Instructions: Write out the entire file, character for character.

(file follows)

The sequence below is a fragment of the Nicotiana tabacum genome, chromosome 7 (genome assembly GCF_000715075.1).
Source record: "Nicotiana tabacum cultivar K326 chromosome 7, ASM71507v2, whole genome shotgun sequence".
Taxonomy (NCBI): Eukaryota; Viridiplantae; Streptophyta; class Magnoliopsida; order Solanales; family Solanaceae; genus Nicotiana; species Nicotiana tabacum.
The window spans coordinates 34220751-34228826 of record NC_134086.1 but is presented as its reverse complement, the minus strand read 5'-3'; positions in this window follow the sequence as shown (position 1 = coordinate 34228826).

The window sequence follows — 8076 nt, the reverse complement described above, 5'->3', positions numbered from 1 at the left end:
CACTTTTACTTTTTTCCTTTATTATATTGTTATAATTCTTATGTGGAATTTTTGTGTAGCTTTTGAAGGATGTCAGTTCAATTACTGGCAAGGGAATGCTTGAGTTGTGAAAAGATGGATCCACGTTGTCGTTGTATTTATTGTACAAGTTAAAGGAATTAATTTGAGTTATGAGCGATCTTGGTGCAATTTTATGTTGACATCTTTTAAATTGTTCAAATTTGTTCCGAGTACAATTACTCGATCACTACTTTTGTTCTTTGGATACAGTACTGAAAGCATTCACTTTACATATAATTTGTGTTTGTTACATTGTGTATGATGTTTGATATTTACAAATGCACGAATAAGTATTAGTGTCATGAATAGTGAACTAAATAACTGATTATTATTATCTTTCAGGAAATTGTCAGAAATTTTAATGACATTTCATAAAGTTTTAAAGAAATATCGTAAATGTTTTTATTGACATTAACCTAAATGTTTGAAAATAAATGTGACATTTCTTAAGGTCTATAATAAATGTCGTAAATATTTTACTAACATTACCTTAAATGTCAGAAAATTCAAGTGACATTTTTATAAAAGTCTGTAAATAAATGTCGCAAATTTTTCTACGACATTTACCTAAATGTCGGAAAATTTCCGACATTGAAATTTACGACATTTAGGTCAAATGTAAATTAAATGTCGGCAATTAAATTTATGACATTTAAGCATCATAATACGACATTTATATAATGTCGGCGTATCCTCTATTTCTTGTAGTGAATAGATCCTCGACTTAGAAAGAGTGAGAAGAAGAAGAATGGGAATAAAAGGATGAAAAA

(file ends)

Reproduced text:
The sequence below is a fragment of the Nicotiana tabacum genome, chromosome 7 (genome assembly GCF_000715075.1).
Source record: "Nicotiana tabacum cultivar K326 chromosome 7, ASM71507v2, whole genome shotgun sequence".
Taxonomy (NCBI): Eukaryota; Viridiplantae; Streptophyta; class Magnoliopsida; order Solanales; family Solanaceae; genus Nicotiana; species Nicotiana tabacum.
The window spans coordinates 34220751-34228826 of record NC_134086.1 but is presented as its reverse complement, the minus strand read 5'-3'; positions in this window follow the sequence as shown (position 1 = coordinate 34228826).

The window sequence follows — 8076 nt, the reverse complement described above, 5'->3', positions numbered from 1 at the left end:
CACTTTTACTTTTTTCCTTTATTATATTGTTATAATTCTTATGTGGAATTTTTGTGTAGCTTTTGAAGGATGTCAGTTCAATTACTGGCAAGGGAATGCTTGAGTTGTGAAAAGATGGATCCACGTTGTCGTTGTATTTATTGTACAAGTTAAAGGAATTAATTTGAGTTATGAGCGATCTTGGTGCAATTTTATGTTGACATCTTTTAAATTGTTCAAATTTGTTCCGAGTACAATTACTCGATCACTACTTTTGTTCTTTGGATACAGTACTGAAAGCATTCACTTTACATATAATTTGTGTTTGTTACATTGTGTATGATGTTTGATATTTACAAATGCACGAATAAGTATTAGTGTCATGAATAGTGAACTAAATAACTGATTATTATTATCTTTCAGGAAATTGTCAGAAATTTTAATGACATTTCATAAAGTTTTAAAGAAATATCGTAAATGTTTTTATTGACATTAACCTAAATGTTTGAAAATAAATGTGACATTTCTTAAGGTCTATAATAAATGTCGTAAATATTTTACTAACATTACCTTAAATGTCAGAAAATTCAAGTGACATTTTTATAAAAGTCTGTAAATAAATGTCGCAAATTTTTCTACGACATTTACCTAAATGTCGGAAAATTTCCGACATTGAAATTTACGACATTTAGGTCAAATGTAAATTAAATGTCGGCAATTAAATTTATGACATTTAAGCATCATAATACGACATTTATATAATGTCGGCGTATCCTCTATTTCTTGTAGTGAATAGATCCTCGACTTAGAAAGAGTGAGAAGAAGAAGAATGGGAATAAAAGGATGAAAAA